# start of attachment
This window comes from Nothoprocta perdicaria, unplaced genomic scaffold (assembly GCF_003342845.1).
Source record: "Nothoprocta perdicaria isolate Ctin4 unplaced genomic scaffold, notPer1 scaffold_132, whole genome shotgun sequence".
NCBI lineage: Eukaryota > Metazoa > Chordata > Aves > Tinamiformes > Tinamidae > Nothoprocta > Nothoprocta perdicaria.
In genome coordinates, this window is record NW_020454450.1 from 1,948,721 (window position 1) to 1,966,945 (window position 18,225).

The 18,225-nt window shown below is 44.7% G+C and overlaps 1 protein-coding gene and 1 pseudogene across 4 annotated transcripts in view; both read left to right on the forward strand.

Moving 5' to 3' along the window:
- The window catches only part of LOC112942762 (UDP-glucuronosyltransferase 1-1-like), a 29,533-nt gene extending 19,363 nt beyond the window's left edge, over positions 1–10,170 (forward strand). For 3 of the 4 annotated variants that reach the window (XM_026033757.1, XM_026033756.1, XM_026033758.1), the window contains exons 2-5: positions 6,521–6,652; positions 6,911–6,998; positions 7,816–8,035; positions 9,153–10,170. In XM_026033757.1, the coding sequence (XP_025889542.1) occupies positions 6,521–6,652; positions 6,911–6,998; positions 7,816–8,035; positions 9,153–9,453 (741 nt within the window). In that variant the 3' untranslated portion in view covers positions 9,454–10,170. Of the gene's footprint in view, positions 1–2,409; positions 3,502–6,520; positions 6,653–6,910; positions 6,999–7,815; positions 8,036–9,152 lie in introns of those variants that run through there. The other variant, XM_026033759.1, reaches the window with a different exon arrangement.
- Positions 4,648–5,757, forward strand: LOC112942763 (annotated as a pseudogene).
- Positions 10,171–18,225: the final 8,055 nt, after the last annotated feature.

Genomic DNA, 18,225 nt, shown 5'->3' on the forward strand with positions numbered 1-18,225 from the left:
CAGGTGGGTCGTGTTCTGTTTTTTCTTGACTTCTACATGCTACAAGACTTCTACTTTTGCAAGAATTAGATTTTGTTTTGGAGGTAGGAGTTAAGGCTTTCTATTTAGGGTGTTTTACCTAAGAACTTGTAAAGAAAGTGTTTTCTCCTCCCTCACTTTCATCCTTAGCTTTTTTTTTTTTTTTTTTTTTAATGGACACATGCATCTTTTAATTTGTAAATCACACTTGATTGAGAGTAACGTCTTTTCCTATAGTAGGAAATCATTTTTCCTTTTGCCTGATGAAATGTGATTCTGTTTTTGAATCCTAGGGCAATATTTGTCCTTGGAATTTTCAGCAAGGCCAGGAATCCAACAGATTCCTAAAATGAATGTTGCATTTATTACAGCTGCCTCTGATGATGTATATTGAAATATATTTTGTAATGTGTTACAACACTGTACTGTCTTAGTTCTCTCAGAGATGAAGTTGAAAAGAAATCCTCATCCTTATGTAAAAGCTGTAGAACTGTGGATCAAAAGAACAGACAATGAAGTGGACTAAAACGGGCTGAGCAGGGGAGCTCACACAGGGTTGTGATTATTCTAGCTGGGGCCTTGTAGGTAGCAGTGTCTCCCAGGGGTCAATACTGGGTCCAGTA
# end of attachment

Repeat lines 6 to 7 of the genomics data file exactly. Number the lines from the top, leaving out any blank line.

Moving 5' to 3' along the window:
- The window catches only part of LOC112942762 (UDP-glucuronosyltransferase 1-1-like), a 29,533-nt gene extending 19,363 nt beyond the window's left edge, over positions 1–10,170 (forward strand). For 3 of the 4 annotated variants that reach the window (XM_026033757.1, XM_026033756.1, XM_026033758.1), the window contains exons 2-5: positions 6,521–6,652; positions 6,911–6,998; positions 7,816–8,035; positions 9,153–10,170. In XM_026033757.1, the coding sequence (XP_025889542.1) occupies positions 6,521–6,652; positions 6,911–6,998; positions 7,816–8,035; positions 9,153–9,453 (741 nt within the window). In that variant the 3' untranslated portion in view covers positions 9,454–10,170. Of the gene's footprint in view, positions 1–2,409; positions 3,502–6,520; positions 6,653–6,910; positions 6,999–7,815; positions 8,036–9,152 lie in introns of those variants that run through there. The other variant, XM_026033759.1, reaches the window with a different exon arrangement.